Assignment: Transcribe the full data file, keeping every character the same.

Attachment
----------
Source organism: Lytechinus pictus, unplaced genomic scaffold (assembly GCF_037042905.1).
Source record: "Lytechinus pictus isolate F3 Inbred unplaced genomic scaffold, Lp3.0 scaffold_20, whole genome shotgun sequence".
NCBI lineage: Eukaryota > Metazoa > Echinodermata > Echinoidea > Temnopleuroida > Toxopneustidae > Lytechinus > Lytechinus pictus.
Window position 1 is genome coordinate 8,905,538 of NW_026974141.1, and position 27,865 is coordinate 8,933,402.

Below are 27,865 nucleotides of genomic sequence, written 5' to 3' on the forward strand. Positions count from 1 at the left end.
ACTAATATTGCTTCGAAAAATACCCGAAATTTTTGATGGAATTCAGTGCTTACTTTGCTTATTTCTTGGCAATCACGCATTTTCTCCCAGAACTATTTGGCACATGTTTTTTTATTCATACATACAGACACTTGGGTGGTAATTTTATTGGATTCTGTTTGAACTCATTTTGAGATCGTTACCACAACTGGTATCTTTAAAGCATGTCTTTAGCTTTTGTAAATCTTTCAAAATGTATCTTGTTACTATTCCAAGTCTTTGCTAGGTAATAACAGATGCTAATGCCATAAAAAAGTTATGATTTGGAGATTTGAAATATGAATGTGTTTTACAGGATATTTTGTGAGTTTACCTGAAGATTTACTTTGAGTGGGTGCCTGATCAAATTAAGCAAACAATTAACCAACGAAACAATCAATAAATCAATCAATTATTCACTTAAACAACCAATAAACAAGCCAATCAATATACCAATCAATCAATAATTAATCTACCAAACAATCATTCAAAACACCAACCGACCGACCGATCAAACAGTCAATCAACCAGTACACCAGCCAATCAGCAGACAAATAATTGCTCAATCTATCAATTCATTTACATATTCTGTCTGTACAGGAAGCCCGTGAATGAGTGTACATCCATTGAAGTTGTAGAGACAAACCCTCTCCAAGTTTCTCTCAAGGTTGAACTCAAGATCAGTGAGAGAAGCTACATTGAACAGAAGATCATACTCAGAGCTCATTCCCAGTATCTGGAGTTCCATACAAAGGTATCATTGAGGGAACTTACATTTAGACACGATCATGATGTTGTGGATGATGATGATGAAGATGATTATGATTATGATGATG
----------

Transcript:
Source organism: Lytechinus pictus, unplaced genomic scaffold (assembly GCF_037042905.1).
Source record: "Lytechinus pictus isolate F3 Inbred unplaced genomic scaffold, Lp3.0 scaffold_20, whole genome shotgun sequence".
NCBI lineage: Eukaryota > Metazoa > Echinodermata > Echinoidea > Temnopleuroida > Toxopneustidae > Lytechinus > Lytechinus pictus.
Window position 1 is genome coordinate 8,905,538 of NW_026974141.1, and position 27,865 is coordinate 8,933,402.

Below are 27,865 nucleotides of genomic sequence, written 5' to 3' on the forward strand. Positions count from 1 at the left end.
ACTAATATTGCTTCGAAAAATACCCGAAATTTTTGATGGAATTCAGTGCTTACTTTGCTTATTTCTTGGCAATCACGCATTTTCTCCCAGAACTATTTGGCACATGTTTTTTTATTCATACATACAGACACTTGGGTGGTAATTTTATTGGATTCTGTTTGAACTCATTTTGAGATCGTTACCACAACTGGTATCTTTAAAGCATGTCTTTAGCTTTTGTAAATCTTTCAAAATGTATCTTGTTACTATTCCAAGTCTTTGCTAGGTAATAACAGATGCTAATGCCATAAAAAAGTTATGATTTGGAGATTTGAAATATGAATGTGTTTTACAGGATATTTTGTGAGTTTACCTGAAGATTTACTTTGAGTGGGTGCCTGATCAAATTAAGCAAACAATTAACCAACGAAACAATCAATAAATCAATCAATTATTCACTTAAACAACCAATAAACAAGCCAATCAATATACCAATCAATCAATAATTAATCTACCAAACAATCATTCAAAACACCAACCGACCGACCGATCAAACAGTCAATCAACCAGTACACCAGCCAATCAGCAGACAAATAATTGCTCAATCTATCAATTCATTTACATATTCTGTCTGTACAGGAAGCCCGTGAATGAGTGTACATCCATTGAAGTTGTAGAGACAAACCCTCTCCAAGTTTCTCTCAAGGTTGAACTCAAGATCAGTGAGAGAAGCTACATTGAACAGAAGATCATACTCAGAGCTCATTCCCAGTATCTGGAGTTCCATACAAAGGTATCATTGAGGGAACTTACATTTAGACACGATCATGATGTTGTGGATGATGATGATGAAGATGATTATGATTATGATGATG